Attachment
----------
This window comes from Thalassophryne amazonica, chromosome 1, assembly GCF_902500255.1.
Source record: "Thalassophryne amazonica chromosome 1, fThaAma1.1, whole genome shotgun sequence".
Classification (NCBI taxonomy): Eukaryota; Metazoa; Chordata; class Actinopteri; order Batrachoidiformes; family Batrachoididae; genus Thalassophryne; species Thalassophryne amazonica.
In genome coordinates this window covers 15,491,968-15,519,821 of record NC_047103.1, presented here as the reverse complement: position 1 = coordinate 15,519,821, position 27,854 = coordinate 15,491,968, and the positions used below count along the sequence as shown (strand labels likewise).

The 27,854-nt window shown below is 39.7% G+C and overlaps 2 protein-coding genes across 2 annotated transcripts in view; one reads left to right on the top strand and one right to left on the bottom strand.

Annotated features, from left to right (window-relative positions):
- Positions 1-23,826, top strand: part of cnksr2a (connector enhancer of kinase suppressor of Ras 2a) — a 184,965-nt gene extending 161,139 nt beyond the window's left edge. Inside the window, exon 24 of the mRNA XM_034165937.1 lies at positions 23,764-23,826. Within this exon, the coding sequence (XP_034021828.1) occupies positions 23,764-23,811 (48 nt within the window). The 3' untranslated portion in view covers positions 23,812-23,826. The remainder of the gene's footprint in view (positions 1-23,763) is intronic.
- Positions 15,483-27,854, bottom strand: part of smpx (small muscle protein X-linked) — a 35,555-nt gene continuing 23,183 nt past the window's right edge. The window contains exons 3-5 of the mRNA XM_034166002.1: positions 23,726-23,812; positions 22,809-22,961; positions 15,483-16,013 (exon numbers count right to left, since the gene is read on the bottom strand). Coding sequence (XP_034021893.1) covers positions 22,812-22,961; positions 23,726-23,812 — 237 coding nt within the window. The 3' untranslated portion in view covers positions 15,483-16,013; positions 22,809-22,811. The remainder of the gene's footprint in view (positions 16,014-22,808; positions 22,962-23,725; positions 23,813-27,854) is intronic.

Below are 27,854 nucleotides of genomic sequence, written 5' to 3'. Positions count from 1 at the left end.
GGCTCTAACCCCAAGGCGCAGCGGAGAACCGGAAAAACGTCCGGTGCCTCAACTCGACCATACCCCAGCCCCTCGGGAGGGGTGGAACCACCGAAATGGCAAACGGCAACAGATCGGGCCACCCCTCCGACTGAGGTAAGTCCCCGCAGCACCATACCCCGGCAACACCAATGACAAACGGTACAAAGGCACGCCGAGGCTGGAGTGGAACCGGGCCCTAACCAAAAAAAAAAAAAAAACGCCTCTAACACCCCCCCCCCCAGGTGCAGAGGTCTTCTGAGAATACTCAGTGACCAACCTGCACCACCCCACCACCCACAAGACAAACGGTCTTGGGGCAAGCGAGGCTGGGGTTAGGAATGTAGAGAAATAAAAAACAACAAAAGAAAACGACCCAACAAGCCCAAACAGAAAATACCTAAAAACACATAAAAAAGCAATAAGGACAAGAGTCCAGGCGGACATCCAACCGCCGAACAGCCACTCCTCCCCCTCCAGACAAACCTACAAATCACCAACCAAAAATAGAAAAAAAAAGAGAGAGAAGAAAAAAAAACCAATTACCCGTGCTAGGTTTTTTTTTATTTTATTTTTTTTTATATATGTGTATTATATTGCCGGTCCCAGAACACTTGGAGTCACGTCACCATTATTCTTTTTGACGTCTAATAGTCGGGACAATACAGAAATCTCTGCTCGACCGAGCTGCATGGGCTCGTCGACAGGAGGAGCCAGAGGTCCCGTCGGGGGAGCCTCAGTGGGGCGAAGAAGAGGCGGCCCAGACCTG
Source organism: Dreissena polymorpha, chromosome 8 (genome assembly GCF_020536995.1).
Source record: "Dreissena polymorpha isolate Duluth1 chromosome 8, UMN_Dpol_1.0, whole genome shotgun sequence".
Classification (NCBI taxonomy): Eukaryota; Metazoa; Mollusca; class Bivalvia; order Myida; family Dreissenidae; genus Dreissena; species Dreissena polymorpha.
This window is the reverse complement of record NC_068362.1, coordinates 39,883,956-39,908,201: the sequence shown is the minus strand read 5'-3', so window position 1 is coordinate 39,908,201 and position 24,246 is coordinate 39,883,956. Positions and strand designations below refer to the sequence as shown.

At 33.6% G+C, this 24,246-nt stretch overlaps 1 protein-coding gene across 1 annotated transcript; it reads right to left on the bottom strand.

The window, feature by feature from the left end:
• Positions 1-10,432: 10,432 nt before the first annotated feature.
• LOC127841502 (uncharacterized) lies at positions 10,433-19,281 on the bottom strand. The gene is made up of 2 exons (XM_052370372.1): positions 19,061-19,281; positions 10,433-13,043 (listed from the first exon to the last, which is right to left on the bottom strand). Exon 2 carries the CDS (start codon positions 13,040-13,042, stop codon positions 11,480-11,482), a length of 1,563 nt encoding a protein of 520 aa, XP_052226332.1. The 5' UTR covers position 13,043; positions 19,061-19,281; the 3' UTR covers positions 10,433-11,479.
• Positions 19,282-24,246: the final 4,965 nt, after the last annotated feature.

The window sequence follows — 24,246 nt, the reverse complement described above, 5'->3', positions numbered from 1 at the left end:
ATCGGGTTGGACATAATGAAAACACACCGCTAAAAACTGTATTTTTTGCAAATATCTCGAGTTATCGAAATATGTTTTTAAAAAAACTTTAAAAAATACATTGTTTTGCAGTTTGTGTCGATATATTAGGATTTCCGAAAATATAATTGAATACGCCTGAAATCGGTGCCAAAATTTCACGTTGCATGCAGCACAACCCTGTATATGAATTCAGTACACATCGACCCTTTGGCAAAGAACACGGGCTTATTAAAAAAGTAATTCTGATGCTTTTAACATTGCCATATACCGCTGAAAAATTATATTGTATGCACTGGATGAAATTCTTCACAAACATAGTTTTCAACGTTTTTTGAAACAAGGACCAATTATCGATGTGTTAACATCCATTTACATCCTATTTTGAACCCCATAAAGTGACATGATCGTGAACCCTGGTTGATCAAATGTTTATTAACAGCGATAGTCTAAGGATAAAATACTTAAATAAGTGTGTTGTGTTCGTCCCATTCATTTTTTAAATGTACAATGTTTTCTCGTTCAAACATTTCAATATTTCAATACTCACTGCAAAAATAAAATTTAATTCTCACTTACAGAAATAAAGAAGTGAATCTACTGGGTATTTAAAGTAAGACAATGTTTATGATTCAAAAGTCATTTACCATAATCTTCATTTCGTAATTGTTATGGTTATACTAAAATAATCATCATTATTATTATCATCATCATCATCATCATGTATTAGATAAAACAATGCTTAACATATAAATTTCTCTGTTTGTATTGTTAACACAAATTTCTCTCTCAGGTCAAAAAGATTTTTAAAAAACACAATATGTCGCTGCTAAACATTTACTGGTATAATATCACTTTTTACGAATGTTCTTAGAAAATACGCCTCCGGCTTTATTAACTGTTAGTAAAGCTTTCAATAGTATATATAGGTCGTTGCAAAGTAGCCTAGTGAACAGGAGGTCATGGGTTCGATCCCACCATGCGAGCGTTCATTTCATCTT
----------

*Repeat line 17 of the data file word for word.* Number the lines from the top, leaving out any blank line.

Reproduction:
• Positions 1-10,432: 10,432 nt before the first annotated feature.